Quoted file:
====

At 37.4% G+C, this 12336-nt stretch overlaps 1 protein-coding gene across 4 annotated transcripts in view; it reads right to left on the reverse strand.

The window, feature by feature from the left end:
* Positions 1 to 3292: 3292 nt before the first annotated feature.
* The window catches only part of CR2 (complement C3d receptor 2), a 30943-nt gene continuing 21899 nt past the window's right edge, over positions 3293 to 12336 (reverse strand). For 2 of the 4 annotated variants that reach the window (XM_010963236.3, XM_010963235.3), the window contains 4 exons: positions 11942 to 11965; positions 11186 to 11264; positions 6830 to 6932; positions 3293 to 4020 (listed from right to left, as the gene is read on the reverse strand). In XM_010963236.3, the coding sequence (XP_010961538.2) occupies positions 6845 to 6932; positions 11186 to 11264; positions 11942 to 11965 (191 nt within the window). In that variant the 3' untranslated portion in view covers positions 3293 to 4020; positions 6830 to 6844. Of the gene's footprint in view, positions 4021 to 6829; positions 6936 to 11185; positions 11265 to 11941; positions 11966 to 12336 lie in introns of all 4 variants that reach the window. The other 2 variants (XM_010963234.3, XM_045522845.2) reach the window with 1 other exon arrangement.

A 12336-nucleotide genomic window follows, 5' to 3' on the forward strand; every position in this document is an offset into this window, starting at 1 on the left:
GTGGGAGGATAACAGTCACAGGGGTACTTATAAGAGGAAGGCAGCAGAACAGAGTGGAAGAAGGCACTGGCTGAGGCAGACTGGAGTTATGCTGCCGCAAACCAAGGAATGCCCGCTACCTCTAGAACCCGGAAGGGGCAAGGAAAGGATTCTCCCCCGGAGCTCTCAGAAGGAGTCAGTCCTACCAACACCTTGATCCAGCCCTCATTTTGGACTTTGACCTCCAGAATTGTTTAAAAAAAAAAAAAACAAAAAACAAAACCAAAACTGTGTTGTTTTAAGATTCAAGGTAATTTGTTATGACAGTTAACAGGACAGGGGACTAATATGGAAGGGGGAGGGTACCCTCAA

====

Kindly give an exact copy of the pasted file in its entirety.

At 37.4% G+C, this 12336-nt stretch overlaps 1 protein-coding gene across 4 annotated transcripts in view; it reads right to left on the reverse strand.

The window, feature by feature from the left end:
* Positions 1 to 3292: 3292 nt before the first annotated feature.
* The window catches only part of CR2 (complement C3d receptor 2), a 30943-nt gene continuing 21899 nt past the window's right edge, over positions 3293 to 12336 (reverse strand). For 2 of the 4 annotated variants that reach the window (XM_010963236.3, XM_010963235.3), the window contains 4 exons: positions 11942 to 11965; positions 11186 to 11264; positions 6830 to 6932; positions 3293 to 4020 (listed from right to left, as the gene is read on the reverse strand). In XM_010963236.3, the coding sequence (XP_010961538.2) occupies positions 6845 to 6932; positions 11186 to 11264; positions 11942 to 11965 (191 nt within the window). In that variant the 3' untranslated portion in view covers positions 3293 to 4020; positions 6830 to 6844. Of the gene's footprint in view, positions 4021 to 6829; positions 6936 to 11185; positions 11265 to 11941; positions 11966 to 12336 lie in introns of all 4 variants that reach the window. The other 2 variants (XM_010963234.3, XM_045522845.2) reach the window with 1 other exon arrangement.

A 12336-nucleotide genomic window follows, 5' to 3' on the forward strand; every position in this document is an offset into this window, starting at 1 on the left:
GTGGGAGGATAACAGTCACAGGGGTACTTATAAGAGGAAGGCAGCAGAACAGAGTGGAAGAAGGCACTGGCTGAGGCAGACTGGAGTTATGCTGCCGCAAACCAAGGAATGCCCGCTACCTCTAGAACCCGGAAGGGGCAAGGAAAGGATTCTCCCCCGGAGCTCTCAGAAGGAGTCAGTCCTACCAACACCTTGATCCAGCCCTCATTTTGGACTTTGACCTCCAGAATTGTTTAAAAAAAAAAAAAACAAAAAACAAAACCAAAACTGTGTTGTTTTAAGATTCAAGGTAATTTGTTATGACAGTTAACAGGACAGGGGACTAATATGGAAGGGGGAGGGTACCCTCAA